It is not uncommon for staff that are leaving for pastures new to take a parting shot at the organisation. However, rather than dismiss any negative remarks your client is encouraged to investigate these further, especially when they allude to offensive or potentially discriminatory behaviour.
It is important that your client is proactive in this situation, even if the employee has only mentioned this in passing, by encouraging them to raise an official grievance. If the employee agrees then your client should investigate this thoroughly, continuing to do so even after the employee has officially left the business. If the investigation uncovers any racist behaviour, then your client should discipline responsible individuals in accordance with their workplace policy. Acting in this way will be looked on favourably by an employment tribunal should the employee attempt to raise a claim for race discrimination in the future.
Even if the employee opts against raising an official grievance your client may still decide to conduct their own investigation. One way to do this would be to arrange an employee engagement survey to see if the employee’s sentiment is shared by the wider workforce. Although these surveys are usually anonymous, asking staff questions such as ‘How inclusive you do believe the organisation is?’ could help uncover any underlying issues with racism that need to be addressed.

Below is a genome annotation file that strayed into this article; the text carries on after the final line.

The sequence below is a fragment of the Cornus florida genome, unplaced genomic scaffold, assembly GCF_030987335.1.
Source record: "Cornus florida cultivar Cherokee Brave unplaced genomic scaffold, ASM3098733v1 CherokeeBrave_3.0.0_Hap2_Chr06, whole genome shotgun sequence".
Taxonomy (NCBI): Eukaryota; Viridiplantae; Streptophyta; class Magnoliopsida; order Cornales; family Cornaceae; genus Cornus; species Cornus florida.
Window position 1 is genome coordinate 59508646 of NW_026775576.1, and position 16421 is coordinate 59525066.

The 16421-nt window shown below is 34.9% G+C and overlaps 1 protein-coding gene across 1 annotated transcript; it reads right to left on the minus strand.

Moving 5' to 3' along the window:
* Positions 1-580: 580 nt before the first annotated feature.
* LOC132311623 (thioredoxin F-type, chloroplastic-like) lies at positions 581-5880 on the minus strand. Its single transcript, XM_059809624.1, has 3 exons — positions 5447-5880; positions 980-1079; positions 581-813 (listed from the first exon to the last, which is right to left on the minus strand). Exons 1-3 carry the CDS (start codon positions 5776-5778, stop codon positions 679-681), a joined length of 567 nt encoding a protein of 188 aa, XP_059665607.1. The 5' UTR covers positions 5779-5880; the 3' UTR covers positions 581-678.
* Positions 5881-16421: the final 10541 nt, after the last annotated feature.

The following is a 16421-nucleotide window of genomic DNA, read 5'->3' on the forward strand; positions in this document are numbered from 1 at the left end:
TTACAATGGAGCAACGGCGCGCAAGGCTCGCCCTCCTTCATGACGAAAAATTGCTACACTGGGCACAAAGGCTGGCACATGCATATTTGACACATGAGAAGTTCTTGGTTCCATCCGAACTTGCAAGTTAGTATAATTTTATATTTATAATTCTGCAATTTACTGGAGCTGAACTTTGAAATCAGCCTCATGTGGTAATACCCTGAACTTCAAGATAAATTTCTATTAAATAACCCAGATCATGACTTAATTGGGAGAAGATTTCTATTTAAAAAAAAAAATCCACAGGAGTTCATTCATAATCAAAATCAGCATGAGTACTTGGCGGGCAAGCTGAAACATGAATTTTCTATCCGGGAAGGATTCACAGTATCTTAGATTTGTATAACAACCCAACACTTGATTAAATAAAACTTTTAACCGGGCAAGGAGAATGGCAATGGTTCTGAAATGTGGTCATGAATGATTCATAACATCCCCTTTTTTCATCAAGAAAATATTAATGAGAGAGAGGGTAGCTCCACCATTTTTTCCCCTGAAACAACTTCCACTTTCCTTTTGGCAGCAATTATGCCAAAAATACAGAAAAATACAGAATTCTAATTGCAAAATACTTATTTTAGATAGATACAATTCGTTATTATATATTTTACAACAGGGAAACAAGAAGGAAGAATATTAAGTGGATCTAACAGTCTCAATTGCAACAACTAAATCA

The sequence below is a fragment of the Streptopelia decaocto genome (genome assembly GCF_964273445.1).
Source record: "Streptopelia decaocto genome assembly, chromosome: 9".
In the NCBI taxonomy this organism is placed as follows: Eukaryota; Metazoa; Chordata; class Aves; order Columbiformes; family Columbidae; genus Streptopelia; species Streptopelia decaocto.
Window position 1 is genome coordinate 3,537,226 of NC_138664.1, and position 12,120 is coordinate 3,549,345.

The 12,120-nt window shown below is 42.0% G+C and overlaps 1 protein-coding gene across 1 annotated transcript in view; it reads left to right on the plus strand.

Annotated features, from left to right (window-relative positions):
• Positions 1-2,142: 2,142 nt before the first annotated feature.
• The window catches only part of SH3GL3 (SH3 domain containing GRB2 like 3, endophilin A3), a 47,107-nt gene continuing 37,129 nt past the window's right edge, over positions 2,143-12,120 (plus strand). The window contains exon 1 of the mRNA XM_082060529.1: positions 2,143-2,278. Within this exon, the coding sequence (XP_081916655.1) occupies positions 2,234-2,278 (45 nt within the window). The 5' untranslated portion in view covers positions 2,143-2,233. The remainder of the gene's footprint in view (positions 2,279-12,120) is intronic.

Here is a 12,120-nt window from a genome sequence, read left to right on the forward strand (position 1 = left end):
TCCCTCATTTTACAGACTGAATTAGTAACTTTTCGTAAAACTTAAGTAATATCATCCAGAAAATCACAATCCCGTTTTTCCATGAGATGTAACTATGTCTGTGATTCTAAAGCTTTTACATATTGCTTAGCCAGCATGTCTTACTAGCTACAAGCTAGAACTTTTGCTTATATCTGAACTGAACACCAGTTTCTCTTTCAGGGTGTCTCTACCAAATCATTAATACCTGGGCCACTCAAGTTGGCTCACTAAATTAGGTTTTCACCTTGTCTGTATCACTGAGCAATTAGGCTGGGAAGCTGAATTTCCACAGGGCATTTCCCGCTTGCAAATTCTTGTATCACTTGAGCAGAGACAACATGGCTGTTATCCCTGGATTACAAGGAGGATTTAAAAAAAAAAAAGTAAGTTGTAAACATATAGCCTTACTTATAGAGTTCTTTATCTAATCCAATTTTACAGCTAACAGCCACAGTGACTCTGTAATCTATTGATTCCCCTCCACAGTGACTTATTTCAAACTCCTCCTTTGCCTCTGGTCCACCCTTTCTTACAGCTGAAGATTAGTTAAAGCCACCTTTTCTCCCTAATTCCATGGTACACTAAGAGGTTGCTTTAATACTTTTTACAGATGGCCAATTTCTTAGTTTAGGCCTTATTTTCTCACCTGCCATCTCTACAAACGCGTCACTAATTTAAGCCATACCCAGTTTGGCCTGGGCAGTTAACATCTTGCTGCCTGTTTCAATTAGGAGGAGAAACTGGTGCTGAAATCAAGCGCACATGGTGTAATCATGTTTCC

Workplace policies are generally in place to guide staff and provide employers with the framework to take action against those who fail to follow workplace rules. Therefore, one way of addressing an alleged racist culture would be to review and update existing policies to ensure they are fit for purpose. Your client should examine their policies on equality and harassment to ensure they are adequate, as well as running the rule over their grievance reporting procedure to ensure it remains both fair and reliable.
Another way to address concerns over a racist culture is to train staff on what constitutes unacceptable workplace behaviour. Your client is advised to make it a mandatory requirement for all staff to be trained on harassment, discrimination and unconscious bias when they join the business, with ‘refresher’ training also considered for those who are already employed.
Ultimately, your client should treat any remarks regarding racism with the utmost seriousness regardless of the situation, ensuring they take a committed and multifaceted approach to remove this from their workplace altogether.
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